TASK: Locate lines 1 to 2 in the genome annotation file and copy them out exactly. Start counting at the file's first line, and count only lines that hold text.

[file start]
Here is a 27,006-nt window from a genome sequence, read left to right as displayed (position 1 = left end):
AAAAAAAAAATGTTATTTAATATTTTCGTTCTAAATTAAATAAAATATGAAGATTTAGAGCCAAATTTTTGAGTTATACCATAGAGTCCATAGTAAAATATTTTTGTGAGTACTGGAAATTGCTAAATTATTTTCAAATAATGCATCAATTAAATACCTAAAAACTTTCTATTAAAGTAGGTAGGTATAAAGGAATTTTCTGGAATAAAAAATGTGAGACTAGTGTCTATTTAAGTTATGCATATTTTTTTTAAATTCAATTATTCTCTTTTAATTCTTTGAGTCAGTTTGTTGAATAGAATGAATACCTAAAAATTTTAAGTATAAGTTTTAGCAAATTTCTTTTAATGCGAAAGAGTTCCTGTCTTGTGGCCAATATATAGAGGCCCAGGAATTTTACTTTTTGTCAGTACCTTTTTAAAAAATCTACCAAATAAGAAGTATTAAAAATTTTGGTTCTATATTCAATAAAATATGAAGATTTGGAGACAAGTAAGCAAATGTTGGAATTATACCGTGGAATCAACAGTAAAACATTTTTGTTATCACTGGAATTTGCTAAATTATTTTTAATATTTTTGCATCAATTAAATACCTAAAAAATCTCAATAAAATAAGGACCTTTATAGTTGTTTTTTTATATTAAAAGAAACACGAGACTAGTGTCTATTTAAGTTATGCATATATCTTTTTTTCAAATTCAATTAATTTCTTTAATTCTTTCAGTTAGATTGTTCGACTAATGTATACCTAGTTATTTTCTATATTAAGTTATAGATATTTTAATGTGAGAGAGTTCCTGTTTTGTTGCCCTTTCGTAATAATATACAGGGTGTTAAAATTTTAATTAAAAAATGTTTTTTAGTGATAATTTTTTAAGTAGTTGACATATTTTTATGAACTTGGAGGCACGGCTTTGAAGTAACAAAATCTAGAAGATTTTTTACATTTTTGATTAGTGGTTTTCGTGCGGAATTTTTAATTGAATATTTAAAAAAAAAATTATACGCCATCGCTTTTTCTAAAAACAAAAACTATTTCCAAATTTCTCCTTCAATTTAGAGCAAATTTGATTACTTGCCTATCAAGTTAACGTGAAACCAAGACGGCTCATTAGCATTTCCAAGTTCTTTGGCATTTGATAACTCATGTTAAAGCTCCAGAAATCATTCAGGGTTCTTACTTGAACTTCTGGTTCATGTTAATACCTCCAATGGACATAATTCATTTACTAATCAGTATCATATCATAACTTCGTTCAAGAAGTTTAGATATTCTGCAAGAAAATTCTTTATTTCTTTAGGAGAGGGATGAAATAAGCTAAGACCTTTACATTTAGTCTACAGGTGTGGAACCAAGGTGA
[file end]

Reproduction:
Here is a 27,006-nt window from a genome sequence, read left to right as displayed (position 1 = left end):
AAAAAAAAAATGTTATTTAATATTTTCGTTCTAAATTAAATAAAATATGAAGATTTAGAGCCAAATTTTTGAGTTATACCATAGAGTCCATAGTAAAATATTTTTGTGAGTACTGGAAATTGCTAAATTATTTTCAAATAATGCATCAATTAAATACCTAAAAACTTTCTATTAAAGTAGGTAGGTATAAAGGAATTTTCTGGAATAAAAAATGTGAGACTAGTGTCTATTTAAGTTATGCATATTTTTTTTAAATTCAATTATTCTCTTTTAATTCTTTGAGTCAGTTTGTTGAATAGAATGAATACCTAAAAATTTTAAGTATAAGTTTTAGCAAATTTCTTTTAATGCGAAAGAGTTCCTGTCTTGTGGCCAATATATAGAGGCCCAGGAATTTTACTTTTTGTCAGTACCTTTTTAAAAAATCTACCAAATAAGAAGTATTAAAAATTTTGGTTCTATATTCAATAAAATATGAAGATTTGGAGACAAGTAAGCAAATGTTGGAATTATACCGTGGAATCAACAGTAAAACATTTTTGTTATCACTGGAATTTGCTAAATTATTTTTAATATTTTTGCATCAATTAAATACCTAAAAAATCTCAATAAAATAAGGACCTTTATAGTTGTTTTTTTATATTAAAAGAAACACGAGACTAGTGTCTATTTAAGTTATGCATATATCTTTTTTTCAAATTCAATTAATTTCTTTAATTCTTTCAGTTAGATTGTTCGACTAATGTATACCTAGTTATTTTCTATATTAAGTTATAGATATTTTAATGTGAGAGAGTTCCTGTTTTGTTGCCCTTTCGTAATAATATACAGGGTGTTAAAATTTTAATTAAAAAATGTTTTTTAGTGATAATTTTTTAAGTAGTTGACATATTTTTATGAACTTGGAGGCACGGCTTTGAAGTAACAAAATCTAGAAGATTTTTTACATTTTTGATTAGTGGTTTTCGTGCGGAATTTTTAATTGAATATTTAAAAAAAAAATTATACGCCATCGCTTTTTCTAAAAACAAAAACTATTTCCAAATTTCTCCTTCAATTTAGAGCAAATTTGATTACTTGCCTATCAAGTTAACGTGAAACCAAGACGGCTCATTAGCATTTCCAAGTTCTTTGGCATTTGATAACTCATGTTAAAGCTCCAGAAATCATTCAGGGTTCTTACTTGAACTTCTGGTTCATGTTAATACCTCCAATGGACATAATTCATTTACTAATCAGTATCATATCATAACTTCGTTCAAGAAGTTTAGATATTCTGCAAGAAAATTCTTTATTTCTTTAGGAGAGGGATGAAATAAGCTAAGACCTTTACATTTAGTCTACAGGTGTGGAACCAAGGTGA